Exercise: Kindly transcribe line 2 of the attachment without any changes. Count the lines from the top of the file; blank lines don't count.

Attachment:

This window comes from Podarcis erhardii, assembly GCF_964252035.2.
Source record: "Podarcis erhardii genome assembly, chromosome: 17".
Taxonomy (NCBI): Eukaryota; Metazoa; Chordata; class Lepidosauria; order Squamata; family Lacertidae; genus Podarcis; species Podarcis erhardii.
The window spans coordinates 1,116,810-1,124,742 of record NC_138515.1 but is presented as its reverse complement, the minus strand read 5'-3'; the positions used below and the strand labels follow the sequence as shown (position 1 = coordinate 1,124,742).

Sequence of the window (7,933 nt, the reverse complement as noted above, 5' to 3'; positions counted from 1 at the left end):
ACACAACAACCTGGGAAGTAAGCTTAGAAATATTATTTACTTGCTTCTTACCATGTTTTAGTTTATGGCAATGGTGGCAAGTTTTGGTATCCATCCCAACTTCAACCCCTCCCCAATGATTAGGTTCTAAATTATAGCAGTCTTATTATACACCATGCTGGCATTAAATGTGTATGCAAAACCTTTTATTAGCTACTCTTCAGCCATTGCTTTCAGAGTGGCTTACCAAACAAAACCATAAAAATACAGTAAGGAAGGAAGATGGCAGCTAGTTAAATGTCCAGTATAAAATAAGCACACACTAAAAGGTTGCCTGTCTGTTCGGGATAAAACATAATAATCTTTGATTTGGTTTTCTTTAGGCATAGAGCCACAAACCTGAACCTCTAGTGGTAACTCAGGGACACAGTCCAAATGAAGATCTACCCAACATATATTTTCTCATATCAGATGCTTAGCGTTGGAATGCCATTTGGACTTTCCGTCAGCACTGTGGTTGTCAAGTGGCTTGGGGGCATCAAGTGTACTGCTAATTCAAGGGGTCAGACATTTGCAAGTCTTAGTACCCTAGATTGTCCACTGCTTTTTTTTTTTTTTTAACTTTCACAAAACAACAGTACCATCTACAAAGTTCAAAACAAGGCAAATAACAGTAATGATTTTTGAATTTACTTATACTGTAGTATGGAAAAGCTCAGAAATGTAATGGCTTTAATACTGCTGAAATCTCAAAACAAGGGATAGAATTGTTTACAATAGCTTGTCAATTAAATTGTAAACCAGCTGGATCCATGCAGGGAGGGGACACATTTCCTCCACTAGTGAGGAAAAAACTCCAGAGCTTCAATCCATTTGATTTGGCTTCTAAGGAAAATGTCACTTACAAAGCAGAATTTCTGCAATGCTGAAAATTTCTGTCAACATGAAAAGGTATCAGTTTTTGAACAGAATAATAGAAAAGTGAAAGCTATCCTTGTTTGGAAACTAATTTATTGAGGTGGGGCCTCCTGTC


Source record: "Podarcis erhardii genome assembly, chromosome: 17".